Dry matter and crude protein (CP) concentrations were determined according to AOAC (2000), neutral detergent fibre (NDF) concentration according to the method of Robertson & Van Soest (1981) and acid detergent lignin (ADL) according to Goering & Van Soest (1970). In vitro digestible organic matter (IVDOM) was done according to the method of Tilley & Terry (1963) as modified by Engels & Van der Merwe (1967).

An analysis of variance for unbalanced data with Proc GLM (SAS, 1994) was used. Least square means and standard deviations (s.d.) were calculated. The level of significance between least square means was tested with the Bonferroni's test (Samuels, 1989).


Results and Discussion

Goats commonly selected grasses and herbaceous flowering plants (Tettheh, 1974 as cited by NRC, 1981). As pasture quality decreases with maturity (Relling et al., 2001; Van Niekerk et al., 2002), quality parameters should be relatively low in the case of a foggage.


Table 1


The CP values of Gayndah were significantly higher than CP values of Molopo during weeks 1 and 5 of the grazing period. The concentration of CP didn't decrease beneath 6% where feed intake will be reduced leading to a combined deficiency of energy and protein (NRC, 1981). Muir & Abrao (1999) reported similar CP values for C. ciliaris. No significant differences in IVDOM concentrations could be found between Molopo and Gayndah during the grazing period. The IVDOM values in this study were similar to IVDOM values reported by Shinde et al. (1996) for C. ciliaris.

In Week 5 the NDF concentrations were lower (P < 0.05) at Gayndah than during the other weeks. The lower NDF value of Gayndah suggested the selection of green plant growth (O'Reagain & Owen-Smith, 1996) and the higher CP and IVDOM during the same week supported this. The NDF concentration in this study was slightly lower than concentrations reported by Mero & Udèn (1998) for six and 10 week regrowth of C. ciliaris. Molopo had a significant lower ADL concentration in Week 4 than Gayndah. Relling et al. (2001) reported that NDF and ADL concentrations will increase with advanced maturity, as can be expected of a foggage. These high NDF and ADL values were therefore expected. The ADL concentrations in this study were lower than values reported for C. ciliaris in the literature (Shinde et al., 1996; Mero & Udèn, 1998).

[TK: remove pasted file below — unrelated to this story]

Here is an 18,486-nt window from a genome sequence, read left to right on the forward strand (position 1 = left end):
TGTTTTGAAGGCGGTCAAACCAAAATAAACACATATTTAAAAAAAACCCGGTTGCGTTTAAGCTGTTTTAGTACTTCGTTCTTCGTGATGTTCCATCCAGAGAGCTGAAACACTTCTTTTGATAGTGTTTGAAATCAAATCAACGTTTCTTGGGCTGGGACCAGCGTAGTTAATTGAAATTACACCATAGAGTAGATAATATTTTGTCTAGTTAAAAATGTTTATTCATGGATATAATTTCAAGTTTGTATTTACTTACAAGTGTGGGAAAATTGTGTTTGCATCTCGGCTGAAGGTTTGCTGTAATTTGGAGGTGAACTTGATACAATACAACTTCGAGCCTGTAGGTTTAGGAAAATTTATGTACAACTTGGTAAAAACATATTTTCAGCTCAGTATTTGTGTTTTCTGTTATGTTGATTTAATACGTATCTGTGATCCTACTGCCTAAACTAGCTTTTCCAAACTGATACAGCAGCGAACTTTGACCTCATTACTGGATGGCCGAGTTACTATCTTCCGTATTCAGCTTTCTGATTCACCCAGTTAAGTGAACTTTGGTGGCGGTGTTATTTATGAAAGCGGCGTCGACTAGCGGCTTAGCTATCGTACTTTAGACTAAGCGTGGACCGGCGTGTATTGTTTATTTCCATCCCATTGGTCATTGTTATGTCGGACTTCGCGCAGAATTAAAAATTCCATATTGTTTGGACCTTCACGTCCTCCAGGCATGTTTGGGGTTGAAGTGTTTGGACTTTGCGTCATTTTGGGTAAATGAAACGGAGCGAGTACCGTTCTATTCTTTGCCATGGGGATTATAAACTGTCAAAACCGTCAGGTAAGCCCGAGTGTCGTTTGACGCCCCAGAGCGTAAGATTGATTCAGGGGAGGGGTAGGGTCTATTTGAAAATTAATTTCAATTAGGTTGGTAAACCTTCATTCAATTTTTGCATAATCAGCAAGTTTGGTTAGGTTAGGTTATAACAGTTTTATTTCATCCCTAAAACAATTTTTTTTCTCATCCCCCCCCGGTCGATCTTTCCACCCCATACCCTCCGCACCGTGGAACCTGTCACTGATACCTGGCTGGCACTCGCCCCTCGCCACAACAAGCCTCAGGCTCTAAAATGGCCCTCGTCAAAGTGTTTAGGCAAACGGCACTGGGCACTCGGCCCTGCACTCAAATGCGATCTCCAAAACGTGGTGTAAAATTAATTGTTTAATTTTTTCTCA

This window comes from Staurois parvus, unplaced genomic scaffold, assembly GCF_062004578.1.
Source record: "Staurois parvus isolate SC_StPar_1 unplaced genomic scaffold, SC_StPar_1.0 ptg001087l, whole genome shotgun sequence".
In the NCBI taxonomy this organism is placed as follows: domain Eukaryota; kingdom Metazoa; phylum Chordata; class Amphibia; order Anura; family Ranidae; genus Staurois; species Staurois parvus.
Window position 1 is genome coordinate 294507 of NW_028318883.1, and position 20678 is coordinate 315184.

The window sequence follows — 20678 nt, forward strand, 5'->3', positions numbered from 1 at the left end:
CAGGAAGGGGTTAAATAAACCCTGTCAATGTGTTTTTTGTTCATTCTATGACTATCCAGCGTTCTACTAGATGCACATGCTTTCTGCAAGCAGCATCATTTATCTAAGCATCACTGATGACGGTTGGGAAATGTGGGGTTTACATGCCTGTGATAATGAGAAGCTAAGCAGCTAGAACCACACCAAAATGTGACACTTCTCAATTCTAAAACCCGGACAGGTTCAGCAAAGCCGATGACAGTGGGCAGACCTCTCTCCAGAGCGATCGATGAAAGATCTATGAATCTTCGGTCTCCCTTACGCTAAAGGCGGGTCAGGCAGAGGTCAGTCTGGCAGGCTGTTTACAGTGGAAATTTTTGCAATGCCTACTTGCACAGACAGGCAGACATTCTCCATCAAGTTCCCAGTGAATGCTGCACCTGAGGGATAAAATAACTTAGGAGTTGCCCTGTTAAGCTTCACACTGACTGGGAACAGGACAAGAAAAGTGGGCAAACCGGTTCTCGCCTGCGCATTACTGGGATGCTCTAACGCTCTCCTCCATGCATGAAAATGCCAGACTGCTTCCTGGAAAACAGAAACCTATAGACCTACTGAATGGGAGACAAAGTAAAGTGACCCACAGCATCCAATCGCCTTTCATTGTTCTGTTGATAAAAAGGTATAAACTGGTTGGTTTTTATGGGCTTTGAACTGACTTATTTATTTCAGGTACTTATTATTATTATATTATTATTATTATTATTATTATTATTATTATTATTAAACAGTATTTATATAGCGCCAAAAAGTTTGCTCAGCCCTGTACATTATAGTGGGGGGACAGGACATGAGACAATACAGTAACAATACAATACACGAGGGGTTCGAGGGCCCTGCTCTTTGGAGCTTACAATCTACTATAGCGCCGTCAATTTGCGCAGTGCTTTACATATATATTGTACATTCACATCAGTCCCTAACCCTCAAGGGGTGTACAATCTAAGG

Quality parameters for C. ciliaris cv. Molopo and Gayndah selected were low but probably not low enough to limit intake. The differences between Molopo and Gayndah plant material were not constant enough to decide which type will be better suited as foggage for utilization by small stock. The quality of material selected was however slightly better than values one would expect for foggages of tropical grasses.